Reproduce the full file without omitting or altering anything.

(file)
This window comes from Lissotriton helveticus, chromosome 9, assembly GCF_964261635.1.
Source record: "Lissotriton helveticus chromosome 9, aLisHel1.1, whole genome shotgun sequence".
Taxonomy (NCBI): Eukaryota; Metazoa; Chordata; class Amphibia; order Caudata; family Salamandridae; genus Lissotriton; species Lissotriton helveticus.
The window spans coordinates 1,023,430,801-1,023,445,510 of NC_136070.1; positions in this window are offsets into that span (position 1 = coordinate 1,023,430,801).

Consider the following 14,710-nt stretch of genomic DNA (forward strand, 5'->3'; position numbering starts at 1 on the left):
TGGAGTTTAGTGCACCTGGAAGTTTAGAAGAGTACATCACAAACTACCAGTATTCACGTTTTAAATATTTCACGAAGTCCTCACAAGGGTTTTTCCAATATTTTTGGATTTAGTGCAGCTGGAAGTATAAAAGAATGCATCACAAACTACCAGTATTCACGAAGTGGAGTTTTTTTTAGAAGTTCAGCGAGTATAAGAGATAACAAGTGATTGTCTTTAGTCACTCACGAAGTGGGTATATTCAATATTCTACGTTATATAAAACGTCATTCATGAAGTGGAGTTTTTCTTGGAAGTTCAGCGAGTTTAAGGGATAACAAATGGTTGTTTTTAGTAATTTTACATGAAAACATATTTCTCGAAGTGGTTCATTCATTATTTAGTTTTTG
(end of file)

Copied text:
This window comes from Lissotriton helveticus, chromosome 9, assembly GCF_964261635.1.
Source record: "Lissotriton helveticus chromosome 9, aLisHel1.1, whole genome shotgun sequence".
Taxonomy (NCBI): Eukaryota; Metazoa; Chordata; class Amphibia; order Caudata; family Salamandridae; genus Lissotriton; species Lissotriton helveticus.
The window spans coordinates 1,023,430,801-1,023,445,510 of NC_136070.1; positions in this window are offsets into that span (position 1 = coordinate 1,023,430,801).

Consider the following 14,710-nt stretch of genomic DNA (forward strand, 5'->3'; position numbering starts at 1 on the left):
TGGAGTTTAGTGCACCTGGAAGTTTAGAAGAGTACATCACAAACTACCAGTATTCACGTTTTAAATATTTCACGAAGTCCTCACAAGGGTTTTTCCAATATTTTTGGATTTAGTGCAGCTGGAAGTATAAAAGAATGCATCACAAACTACCAGTATTCACGAAGTGGAGTTTTTTTTAGAAGTTCAGCGAGTATAAGAGATAACAAGTGATTGTCTTTAGTCACTCACGAAGTGGGTATATTCAATATTCTACGTTATATAAAACGTCATTCATGAAGTGGAGTTTTTCTTGGAAGTTCAGCGAGTTTAAGGGATAACAAATGGTTGTTTTTAGTAATTTTACATGAAAACATATTTCTCGAAGTGGTTCATTCATTATTTAGTTTTTG